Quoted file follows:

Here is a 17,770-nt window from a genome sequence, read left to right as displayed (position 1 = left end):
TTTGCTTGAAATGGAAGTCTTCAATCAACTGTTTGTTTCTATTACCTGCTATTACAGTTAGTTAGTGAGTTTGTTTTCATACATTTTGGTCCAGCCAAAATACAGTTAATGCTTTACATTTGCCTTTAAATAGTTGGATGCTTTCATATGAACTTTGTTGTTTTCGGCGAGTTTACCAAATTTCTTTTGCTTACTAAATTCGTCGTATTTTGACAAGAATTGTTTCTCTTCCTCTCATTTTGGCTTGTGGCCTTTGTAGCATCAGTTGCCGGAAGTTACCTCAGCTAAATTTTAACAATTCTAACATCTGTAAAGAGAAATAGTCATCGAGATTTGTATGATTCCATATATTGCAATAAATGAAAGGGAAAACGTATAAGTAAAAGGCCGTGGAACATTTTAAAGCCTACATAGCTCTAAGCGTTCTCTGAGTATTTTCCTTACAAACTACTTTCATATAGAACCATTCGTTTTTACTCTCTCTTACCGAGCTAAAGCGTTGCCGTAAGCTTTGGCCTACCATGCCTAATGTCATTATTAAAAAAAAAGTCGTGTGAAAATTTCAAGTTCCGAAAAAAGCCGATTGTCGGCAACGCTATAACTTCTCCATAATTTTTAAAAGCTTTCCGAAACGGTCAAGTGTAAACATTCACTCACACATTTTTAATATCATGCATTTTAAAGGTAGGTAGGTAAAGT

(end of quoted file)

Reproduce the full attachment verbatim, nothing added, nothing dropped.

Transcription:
Here is a 17,770-nt window from a genome sequence, read left to right as displayed (position 1 = left end):
TTTGCTTGAAATGGAAGTCTTCAATCAACTGTTTGTTTCTATTACCTGCTATTACAGTTAGTTAGTGAGTTTGTTTTCATACATTTTGGTCCAGCCAAAATACAGTTAATGCTTTACATTTGCCTTTAAATAGTTGGATGCTTTCATATGAACTTTGTTGTTTTCGGCGAGTTTACCAAATTTCTTTTGCTTACTAAATTCGTCGTATTTTGACAAGAATTGTTTCTCTTCCTCTCATTTTGGCTTGTGGCCTTTGTAGCATCAGTTGCCGGAAGTTACCTCAGCTAAATTTTAACAATTCTAACATCTGTAAAGAGAAATAGTCATCGAGATTTGTATGATTCCATATATTGCAATAAATGAAAGGGAAAACGTATAAGTAAAAGGCCGTGGAACATTTTAAAGCCTACATAGCTCTAAGCGTTCTCTGAGTATTTTCCTTACAAACTACTTTCATATAGAACCATTCGTTTTTACTCTCTCTTACCGAGCTAAAGCGTTGCCGTAAGCTTTGGCCTACCATGCCTAATGTCATTATTAAAAAAAAAGTCGTGTGAAAATTTCAAGTTCCGAAAAAAGCCGATTGTCGGCAACGCTATAACTTCTCCATAATTTTTAAAAGCTTTCCGAAACGGTCAAGTGTAAACATTCACTCACACATTTTTAATATCATGCATTTTAAAGGTAGGTAGGTAAAGT